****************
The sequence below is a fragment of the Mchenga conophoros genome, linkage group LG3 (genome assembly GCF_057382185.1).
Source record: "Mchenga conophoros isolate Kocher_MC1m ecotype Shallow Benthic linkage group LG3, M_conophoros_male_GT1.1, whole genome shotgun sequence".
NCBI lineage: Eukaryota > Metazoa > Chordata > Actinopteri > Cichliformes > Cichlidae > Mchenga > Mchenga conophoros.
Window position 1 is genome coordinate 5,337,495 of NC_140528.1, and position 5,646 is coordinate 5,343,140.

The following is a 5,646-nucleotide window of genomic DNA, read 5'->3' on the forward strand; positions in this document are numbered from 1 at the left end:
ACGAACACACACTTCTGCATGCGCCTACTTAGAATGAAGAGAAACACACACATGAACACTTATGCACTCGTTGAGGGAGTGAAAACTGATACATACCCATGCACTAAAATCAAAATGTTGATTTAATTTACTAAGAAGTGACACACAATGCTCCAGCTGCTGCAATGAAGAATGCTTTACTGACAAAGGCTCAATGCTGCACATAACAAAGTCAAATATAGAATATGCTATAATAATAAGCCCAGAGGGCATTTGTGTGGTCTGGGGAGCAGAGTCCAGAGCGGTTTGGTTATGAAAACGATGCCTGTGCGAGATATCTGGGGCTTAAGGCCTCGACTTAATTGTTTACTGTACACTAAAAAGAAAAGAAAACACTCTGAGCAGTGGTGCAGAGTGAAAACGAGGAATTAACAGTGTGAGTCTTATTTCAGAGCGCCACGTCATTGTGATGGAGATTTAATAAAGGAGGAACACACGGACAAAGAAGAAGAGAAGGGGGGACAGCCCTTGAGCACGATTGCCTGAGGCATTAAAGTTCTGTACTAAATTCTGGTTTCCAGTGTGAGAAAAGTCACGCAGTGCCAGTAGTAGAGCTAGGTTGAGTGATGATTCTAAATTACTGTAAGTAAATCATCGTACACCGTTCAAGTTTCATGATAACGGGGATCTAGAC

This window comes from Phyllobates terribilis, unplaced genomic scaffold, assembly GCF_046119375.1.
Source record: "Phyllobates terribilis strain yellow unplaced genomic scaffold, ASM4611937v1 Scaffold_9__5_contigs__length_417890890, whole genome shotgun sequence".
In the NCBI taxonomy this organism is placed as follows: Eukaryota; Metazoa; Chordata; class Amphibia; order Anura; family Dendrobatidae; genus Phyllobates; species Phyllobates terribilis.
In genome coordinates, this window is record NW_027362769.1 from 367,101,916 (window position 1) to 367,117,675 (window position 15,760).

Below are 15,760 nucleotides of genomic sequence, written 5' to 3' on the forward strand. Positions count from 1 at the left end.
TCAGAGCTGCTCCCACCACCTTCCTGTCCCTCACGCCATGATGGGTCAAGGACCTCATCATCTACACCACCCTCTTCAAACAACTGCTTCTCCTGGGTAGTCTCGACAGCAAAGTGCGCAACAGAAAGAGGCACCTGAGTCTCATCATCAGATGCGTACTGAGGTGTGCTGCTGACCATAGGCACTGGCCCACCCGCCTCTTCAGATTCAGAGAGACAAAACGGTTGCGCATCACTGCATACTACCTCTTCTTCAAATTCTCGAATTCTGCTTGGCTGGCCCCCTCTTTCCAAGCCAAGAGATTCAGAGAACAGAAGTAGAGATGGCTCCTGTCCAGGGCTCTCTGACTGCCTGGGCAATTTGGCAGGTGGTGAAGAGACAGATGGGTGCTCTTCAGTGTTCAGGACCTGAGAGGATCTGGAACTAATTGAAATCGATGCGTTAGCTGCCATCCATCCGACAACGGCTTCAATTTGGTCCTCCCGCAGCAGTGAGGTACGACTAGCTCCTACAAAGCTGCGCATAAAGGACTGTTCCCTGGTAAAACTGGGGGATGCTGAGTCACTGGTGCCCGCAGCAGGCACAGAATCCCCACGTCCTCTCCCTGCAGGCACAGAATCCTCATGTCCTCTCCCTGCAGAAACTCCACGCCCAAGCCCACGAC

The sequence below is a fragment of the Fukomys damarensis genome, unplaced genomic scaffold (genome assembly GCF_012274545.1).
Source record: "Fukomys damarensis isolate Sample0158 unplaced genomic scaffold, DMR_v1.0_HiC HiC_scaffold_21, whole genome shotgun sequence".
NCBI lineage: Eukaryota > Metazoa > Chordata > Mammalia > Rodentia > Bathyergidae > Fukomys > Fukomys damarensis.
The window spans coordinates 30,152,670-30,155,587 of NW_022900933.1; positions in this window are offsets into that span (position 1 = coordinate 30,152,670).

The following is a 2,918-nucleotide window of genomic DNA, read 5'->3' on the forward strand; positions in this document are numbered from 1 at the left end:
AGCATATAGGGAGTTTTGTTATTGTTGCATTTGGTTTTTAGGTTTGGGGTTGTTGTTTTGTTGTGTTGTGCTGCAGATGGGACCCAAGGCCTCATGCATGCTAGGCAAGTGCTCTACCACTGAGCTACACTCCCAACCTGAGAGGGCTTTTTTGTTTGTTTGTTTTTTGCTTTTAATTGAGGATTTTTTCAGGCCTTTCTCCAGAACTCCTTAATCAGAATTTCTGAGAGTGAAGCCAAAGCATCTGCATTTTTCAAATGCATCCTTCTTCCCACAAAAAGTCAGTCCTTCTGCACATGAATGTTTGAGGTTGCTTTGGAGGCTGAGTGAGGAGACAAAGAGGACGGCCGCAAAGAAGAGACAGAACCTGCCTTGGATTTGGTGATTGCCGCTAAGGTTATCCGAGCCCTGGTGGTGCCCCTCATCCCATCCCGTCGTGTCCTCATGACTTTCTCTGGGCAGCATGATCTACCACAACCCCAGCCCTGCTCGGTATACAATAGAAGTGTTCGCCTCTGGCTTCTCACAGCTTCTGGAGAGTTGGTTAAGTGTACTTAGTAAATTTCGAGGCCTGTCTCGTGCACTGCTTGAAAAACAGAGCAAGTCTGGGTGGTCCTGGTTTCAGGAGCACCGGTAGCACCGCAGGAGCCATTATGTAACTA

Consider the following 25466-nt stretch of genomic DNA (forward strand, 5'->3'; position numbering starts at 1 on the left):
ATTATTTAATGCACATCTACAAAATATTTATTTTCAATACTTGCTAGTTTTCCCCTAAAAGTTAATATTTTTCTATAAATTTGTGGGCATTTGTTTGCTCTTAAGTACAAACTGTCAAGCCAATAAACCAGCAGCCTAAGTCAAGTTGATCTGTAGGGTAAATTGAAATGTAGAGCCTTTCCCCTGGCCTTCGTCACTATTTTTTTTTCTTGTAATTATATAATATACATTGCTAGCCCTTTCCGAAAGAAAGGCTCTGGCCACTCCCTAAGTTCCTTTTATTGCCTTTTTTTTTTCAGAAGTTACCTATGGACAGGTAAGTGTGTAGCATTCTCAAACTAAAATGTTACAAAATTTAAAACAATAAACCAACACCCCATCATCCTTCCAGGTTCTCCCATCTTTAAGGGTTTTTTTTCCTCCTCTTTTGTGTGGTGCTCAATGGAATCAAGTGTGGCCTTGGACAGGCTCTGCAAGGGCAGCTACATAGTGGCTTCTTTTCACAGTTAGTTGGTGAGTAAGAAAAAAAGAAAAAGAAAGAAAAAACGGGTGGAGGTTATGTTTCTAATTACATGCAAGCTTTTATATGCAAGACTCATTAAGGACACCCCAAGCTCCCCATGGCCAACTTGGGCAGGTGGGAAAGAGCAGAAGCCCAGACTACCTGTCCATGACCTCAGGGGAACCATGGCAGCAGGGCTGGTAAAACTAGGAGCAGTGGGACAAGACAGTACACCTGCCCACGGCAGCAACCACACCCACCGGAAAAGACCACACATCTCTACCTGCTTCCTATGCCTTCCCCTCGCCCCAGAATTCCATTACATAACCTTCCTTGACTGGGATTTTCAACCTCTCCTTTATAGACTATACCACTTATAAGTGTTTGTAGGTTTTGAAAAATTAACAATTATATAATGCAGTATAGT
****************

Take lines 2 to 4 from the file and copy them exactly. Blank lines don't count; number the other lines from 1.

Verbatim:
Source record: "Mchenga conophoros isolate Kocher_MC1m ecotype Shallow Benthic linkage group LG3, M_conophoros_male_GT1.1, whole genome shotgun sequence".
NCBI lineage: Eukaryota > Metazoa > Chordata > Actinopteri > Cichliformes > Cichlidae > Mchenga > Mchenga conophoros.
Window position 1 is genome coordinate 5,337,495 of NC_140528.1, and position 5,646 is coordinate 5,343,140.